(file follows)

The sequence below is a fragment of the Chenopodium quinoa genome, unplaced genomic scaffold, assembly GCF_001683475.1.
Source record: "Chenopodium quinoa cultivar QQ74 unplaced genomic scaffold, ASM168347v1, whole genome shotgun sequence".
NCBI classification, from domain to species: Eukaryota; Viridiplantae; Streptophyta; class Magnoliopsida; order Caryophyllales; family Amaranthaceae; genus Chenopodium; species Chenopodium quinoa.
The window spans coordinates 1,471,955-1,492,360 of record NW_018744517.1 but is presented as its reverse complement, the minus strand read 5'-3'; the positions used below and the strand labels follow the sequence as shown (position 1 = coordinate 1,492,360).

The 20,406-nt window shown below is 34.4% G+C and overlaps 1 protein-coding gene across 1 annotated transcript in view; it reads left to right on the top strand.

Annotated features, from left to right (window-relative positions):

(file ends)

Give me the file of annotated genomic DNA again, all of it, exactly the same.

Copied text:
The sequence below is a fragment of the Chenopodium quinoa genome, unplaced genomic scaffold, assembly GCF_001683475.1.
Source record: "Chenopodium quinoa cultivar QQ74 unplaced genomic scaffold, ASM168347v1, whole genome shotgun sequence".
NCBI classification, from domain to species: Eukaryota; Viridiplantae; Streptophyta; class Magnoliopsida; order Caryophyllales; family Amaranthaceae; genus Chenopodium; species Chenopodium quinoa.
The window spans coordinates 1,471,955-1,492,360 of record NW_018744517.1 but is presented as its reverse complement, the minus strand read 5'-3'; the positions used below and the strand labels follow the sequence as shown (position 1 = coordinate 1,492,360).

The 20,406-nt window shown below is 34.4% G+C and overlaps 1 protein-coding gene across 1 annotated transcript in view; it reads left to right on the top strand.

Annotated features, from left to right (window-relative positions):